22. SPECIMEN • Aluminium silicon carbide is one of the composite materials whose thermal stress is to be analyzed in this project. • Basically metal matrix composites can be manufactured in three methods such as • Liquid phase processes • Solid phase processes • Liquid/Solid phase processes

    23. AlSiCCOMPOSITE MATERIALS

    24. ANALYSIS METHOD

    25. TECHNICAL VIEWS • HYPER MESH For modelling and meshing the material • ANSYS Steady state thermal analysis Transient thermal analysis Coupled structural analysis

    26. THERMAL ANALYSIS • TYPES STEADY STATE THERMAL ANALYSIS TRANSIENT THERMAL ANALYSIS

    27. METHODOLOGY • To create the shell of the specimen in HYPER MESH. • Conversion of model from hyper mesh to ansys. • Conduct steady state thermal analysis • Apply the method of coupled structural analysis. • Then conduct Transient state analysis.

    28. HYPER MESH- PROCEDURE • Create a profile. • Choose element – SHELL 57. • Apply the values. • Mesh the element. • Export the values from hyper mesh to ansys.

    29. ELEMENT FOR THERMAL ANALYSIS • SHELL57 is a three-dimensional element having in-plane thermal conduction capability. • The element has four nodes with a single degree of freedom, temperature, at each node. • The conducting shell element is applicable to a three-dimensional, steady-state or transient thermal analysis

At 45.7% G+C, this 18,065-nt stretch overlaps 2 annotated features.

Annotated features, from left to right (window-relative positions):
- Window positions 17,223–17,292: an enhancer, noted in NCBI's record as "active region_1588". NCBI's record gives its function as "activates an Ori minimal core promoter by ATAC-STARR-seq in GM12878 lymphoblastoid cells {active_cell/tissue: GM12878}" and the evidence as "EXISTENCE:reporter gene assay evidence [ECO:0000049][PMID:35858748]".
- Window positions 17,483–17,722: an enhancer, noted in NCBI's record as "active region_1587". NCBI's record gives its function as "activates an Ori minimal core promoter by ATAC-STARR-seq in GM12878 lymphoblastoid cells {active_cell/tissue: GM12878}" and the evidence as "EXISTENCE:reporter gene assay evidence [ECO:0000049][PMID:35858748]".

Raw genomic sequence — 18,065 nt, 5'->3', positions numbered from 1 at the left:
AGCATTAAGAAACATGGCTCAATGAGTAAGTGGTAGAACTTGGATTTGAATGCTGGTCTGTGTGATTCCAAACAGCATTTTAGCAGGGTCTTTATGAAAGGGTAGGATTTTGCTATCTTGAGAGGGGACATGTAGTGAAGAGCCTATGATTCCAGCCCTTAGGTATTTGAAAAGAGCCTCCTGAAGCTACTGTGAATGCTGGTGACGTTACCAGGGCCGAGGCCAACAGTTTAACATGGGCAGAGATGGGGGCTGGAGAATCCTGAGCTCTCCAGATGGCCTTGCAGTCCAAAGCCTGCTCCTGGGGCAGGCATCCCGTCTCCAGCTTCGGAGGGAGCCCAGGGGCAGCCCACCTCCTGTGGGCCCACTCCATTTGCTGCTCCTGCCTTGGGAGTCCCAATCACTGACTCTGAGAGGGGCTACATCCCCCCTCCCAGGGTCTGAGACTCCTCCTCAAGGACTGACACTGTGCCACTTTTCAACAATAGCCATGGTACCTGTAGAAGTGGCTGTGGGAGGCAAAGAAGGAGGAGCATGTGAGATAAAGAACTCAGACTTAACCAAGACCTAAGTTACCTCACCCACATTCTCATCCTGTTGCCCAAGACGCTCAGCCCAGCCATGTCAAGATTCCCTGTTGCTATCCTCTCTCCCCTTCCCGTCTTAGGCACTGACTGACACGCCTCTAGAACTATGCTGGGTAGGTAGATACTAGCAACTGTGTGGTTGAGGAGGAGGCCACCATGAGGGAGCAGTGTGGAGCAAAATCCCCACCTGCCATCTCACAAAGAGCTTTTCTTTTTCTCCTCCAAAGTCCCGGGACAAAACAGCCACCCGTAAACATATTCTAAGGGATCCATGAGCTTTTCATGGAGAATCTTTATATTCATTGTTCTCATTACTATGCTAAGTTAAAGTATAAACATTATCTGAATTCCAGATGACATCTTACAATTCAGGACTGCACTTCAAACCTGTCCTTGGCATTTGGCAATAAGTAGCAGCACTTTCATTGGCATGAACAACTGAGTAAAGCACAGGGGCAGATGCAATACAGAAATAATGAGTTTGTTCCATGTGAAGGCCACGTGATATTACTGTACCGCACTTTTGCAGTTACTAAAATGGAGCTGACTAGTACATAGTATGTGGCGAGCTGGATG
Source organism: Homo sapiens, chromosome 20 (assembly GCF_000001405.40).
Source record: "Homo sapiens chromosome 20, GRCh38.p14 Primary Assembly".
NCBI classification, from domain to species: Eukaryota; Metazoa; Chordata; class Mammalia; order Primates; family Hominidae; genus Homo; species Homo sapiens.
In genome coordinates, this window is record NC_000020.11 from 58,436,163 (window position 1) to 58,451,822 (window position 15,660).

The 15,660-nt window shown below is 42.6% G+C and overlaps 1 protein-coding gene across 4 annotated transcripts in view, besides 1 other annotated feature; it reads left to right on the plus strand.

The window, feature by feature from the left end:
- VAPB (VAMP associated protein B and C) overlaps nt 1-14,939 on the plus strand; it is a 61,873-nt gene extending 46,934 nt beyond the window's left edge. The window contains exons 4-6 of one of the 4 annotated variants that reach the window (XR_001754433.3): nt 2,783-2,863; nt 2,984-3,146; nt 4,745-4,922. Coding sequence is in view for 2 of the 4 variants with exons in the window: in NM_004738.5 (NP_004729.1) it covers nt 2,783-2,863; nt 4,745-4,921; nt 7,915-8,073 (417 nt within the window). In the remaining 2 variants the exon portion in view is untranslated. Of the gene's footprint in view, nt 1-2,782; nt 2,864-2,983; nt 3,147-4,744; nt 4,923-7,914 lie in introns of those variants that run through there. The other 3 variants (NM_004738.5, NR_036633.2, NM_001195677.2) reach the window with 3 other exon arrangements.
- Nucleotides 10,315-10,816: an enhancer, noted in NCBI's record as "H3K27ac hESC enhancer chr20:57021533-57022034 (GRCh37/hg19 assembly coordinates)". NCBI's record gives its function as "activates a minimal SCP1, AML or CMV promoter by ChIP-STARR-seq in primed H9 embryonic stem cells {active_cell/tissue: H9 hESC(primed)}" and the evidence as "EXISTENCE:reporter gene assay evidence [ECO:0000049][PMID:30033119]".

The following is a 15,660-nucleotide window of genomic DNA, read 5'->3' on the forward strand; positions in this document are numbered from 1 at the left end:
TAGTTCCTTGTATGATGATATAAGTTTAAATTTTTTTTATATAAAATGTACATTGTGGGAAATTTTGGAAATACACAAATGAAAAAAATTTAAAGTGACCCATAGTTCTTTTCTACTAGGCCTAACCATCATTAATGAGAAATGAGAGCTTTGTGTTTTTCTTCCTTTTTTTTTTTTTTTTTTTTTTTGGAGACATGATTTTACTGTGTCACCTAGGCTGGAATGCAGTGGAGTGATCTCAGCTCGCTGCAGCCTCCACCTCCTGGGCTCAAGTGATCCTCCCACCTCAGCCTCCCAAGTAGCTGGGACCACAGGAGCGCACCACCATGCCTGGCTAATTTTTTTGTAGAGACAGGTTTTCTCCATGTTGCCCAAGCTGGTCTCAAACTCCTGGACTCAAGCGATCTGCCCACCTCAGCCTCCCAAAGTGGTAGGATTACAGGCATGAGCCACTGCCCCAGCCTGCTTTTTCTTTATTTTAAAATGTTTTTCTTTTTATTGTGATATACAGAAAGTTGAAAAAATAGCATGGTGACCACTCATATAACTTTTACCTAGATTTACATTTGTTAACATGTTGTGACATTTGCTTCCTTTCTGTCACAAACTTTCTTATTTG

30. SHELL57

    31. ELEMENT FOR STRUCTURAL ANALYSIS • SOLID185 is used for the three-dimensional • modeling of solid structures. • The element is defined by eight nodes having three degrees of freedom at each node: translations in the nodal x, y, and z directions.

    32. SOLID185

    33. COUPLED STRUCTURAL ANALYSIS , "A sequentially coupled physics analysis is the combination of analyses from different engineering disciplines which interact to solve a global engineering problem. For convenience, ...the solutions and procedures associated with a particular engineering discipline [will be referred to as] a physics analysis. When the input of one physics analysis depends on the results from another analysis, the analyses are coupled."

    34. COUPLED STRUCTURAL ANALYSIS-PROCEDURE • Thermal Environment - Create Geometry and Define Thermal Properties • Give a Title • Utility Menu > File > Change Title .../title, Thermal Stress Example • 2.Open preprocessor menu • ANSYS Main Menu > Preprocessor/PREP7 • 3.Define Keypoints • Preprocessor > Modeling > Create > Keypoints > In Active CS...K,#,x,y,z

    35. 4.Create Lines Preprocessor > Modeling > Create > Lines > Lines > In Active cs 5.Define the Type of Element Preprocessor > Element Type > Add/Edit/Delete...